Ruminations on “One Best Way”…

Posted: July 14, 2016 in career, career development
Tags: , , , , ,

Frederick TaylorDeveloped by Frederick Taylor, who was shocked at the inefficiency of a metal products foundry where he worked (much to the dismay of his wealthy family), “One Best Way” became perhaps the first of thousands of management fads that have been foisted upon the working world. Simply stated, Taylor studied each step a worker took to complete a task, seeking to arrange the work setting to get the most efficient use of time, equipment, energy and materials. He then determined the average production a worker could be expected to complete in a work day, creating opportunity for incentive-based “raises,” identification of superior employees, evaluating employee performance, etc.

Not surprisingly, this was not all that popular with the working class, although “Taylorism” came to be applied rather extensively with the advent of World War I. (Interesting, it is worth noting that Taylor and his cohorts did build some “fudge factor” measures into the data, realizing that it was impractical to think that workers could maintain optimum levels of production for an entire shift.)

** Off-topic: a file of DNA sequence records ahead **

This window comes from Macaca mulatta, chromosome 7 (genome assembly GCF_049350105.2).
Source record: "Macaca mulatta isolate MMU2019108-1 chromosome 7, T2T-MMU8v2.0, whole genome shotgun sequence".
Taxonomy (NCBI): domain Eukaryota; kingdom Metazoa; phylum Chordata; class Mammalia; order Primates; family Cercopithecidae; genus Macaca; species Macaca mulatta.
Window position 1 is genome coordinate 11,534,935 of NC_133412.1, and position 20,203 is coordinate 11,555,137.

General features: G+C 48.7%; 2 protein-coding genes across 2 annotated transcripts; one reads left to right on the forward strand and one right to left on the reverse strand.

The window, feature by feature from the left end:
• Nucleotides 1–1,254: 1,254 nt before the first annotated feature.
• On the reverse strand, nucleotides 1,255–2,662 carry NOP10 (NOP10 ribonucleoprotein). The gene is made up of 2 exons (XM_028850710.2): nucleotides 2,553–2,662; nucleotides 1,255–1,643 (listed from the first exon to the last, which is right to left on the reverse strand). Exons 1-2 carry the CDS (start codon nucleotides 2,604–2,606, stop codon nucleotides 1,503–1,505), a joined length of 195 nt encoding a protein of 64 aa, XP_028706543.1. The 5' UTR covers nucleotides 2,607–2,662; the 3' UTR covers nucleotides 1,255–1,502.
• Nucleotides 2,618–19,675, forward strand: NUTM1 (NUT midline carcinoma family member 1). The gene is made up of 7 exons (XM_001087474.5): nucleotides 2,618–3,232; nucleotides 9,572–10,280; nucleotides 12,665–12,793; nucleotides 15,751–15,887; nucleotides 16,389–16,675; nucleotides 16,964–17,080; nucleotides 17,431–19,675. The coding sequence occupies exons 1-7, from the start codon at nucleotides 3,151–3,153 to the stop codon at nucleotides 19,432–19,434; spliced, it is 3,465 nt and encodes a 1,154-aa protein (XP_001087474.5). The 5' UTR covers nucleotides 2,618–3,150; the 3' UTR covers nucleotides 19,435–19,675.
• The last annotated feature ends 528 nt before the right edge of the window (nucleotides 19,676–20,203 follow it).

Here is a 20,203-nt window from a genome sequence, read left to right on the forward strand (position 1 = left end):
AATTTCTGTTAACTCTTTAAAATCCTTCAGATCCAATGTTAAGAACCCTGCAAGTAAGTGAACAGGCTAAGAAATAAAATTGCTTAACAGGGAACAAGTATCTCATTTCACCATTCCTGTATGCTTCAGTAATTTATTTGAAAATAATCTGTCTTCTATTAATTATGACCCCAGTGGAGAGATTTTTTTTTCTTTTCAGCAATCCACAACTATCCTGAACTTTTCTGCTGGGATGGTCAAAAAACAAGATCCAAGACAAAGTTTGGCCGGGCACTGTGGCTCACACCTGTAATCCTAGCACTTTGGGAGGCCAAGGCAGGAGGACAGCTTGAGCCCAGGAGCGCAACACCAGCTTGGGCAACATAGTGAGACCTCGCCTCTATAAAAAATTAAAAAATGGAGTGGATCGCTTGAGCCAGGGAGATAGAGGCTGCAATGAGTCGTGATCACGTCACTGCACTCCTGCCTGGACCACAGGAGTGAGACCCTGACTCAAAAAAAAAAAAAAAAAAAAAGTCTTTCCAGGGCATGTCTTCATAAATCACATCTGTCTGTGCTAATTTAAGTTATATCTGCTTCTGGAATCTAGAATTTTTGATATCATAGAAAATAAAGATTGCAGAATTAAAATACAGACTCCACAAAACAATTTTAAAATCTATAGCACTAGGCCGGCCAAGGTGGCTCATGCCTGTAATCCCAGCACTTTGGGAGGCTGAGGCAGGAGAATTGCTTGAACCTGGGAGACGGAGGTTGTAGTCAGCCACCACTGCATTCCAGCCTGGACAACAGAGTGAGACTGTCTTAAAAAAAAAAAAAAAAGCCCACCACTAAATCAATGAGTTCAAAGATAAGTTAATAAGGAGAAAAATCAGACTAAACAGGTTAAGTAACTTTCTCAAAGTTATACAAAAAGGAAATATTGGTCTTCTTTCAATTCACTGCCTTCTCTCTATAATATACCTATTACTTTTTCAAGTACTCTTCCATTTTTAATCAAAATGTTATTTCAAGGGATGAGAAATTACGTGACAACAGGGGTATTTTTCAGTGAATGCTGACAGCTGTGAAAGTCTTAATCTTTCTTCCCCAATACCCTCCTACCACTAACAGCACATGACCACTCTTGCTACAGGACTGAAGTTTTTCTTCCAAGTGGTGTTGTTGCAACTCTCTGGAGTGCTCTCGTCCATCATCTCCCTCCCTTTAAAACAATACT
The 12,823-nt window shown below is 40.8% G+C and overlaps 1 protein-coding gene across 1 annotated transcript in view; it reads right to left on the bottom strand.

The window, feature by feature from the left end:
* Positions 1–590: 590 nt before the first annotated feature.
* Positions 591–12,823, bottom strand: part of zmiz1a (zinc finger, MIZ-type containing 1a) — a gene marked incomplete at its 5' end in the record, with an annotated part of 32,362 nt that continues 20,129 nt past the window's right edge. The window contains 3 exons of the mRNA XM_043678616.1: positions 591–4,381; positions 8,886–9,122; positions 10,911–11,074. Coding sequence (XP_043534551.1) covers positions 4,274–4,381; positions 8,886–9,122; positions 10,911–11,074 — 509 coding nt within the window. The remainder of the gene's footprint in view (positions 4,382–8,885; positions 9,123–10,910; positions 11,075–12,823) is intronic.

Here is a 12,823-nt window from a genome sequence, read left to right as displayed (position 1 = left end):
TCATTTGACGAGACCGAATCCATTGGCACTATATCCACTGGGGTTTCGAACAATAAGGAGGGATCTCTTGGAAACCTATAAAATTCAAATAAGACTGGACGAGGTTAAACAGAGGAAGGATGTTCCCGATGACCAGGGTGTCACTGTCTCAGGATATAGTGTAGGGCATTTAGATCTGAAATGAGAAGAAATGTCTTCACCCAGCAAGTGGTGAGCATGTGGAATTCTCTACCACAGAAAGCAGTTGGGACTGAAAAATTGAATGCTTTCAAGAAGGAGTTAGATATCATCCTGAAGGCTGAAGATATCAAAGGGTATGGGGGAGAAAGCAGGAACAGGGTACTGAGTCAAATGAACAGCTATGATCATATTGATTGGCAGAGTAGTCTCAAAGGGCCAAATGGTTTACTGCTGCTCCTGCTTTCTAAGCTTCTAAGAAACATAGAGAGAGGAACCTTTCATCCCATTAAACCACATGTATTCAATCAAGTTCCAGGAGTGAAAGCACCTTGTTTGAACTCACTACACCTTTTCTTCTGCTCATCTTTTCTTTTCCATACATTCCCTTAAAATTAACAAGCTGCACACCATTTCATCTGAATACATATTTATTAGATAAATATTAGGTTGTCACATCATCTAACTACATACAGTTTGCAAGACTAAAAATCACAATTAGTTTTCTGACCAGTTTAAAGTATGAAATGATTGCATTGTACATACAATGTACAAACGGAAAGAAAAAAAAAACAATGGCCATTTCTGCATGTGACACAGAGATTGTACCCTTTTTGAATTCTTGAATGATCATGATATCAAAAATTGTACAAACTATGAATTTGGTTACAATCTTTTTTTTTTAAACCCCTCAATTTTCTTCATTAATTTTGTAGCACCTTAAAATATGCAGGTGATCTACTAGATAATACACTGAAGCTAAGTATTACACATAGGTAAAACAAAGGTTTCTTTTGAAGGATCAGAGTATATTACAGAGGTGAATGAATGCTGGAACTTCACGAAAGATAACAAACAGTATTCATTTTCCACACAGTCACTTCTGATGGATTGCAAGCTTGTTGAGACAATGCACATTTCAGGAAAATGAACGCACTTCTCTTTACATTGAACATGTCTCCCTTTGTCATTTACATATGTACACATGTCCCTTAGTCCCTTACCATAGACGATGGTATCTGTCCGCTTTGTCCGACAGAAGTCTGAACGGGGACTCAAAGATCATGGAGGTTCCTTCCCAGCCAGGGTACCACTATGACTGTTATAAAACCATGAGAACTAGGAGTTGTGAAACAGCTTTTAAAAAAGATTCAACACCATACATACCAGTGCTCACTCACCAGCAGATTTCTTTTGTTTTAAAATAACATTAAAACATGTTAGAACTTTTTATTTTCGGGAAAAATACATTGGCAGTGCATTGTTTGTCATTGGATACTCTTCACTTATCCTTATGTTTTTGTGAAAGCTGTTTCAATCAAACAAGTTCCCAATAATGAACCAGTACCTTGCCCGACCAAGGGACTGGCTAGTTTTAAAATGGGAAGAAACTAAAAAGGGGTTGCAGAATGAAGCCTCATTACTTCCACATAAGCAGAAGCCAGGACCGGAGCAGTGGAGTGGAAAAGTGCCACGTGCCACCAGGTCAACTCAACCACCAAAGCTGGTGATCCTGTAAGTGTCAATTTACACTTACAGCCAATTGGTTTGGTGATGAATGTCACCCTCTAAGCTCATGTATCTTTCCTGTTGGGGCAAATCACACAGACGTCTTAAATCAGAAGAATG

I ran into an alternative view of Taylorism a few years ago while reading the excellent book Free Agent Nation by Dan Pink (my review of it is in http://www.goodreads.com, by the way). Pink changed the term to “Tailorism,” work that is designed to provide the highest degree of personal satisfaction, meeting the needs and desires of the employee. For the self-employed (Dan Pink’s audience in the book), this is done by fashioning your own career, becoming a true “Free Agent.”

However, for those of us who employ or are employed, there is an equally useful application. As I identify the key skills, values and abilities for myself and those around me, seeking to find ways to apply them to my work and life, I can become something of a “Free Agent” in my personal Career Development. The “One Best Way” becomes the way that maximizes my contributions to the organization by tapping into what I have termed in earlier blogs as my “Best Stuff,” benefiting both me and my company. Progressive organizations should apply this process to virtually everyone on staff, seeking to assist them in identifying, fostering and applying their “Best Stuff” daily.

Now, THAT’s a “One Best Way!”

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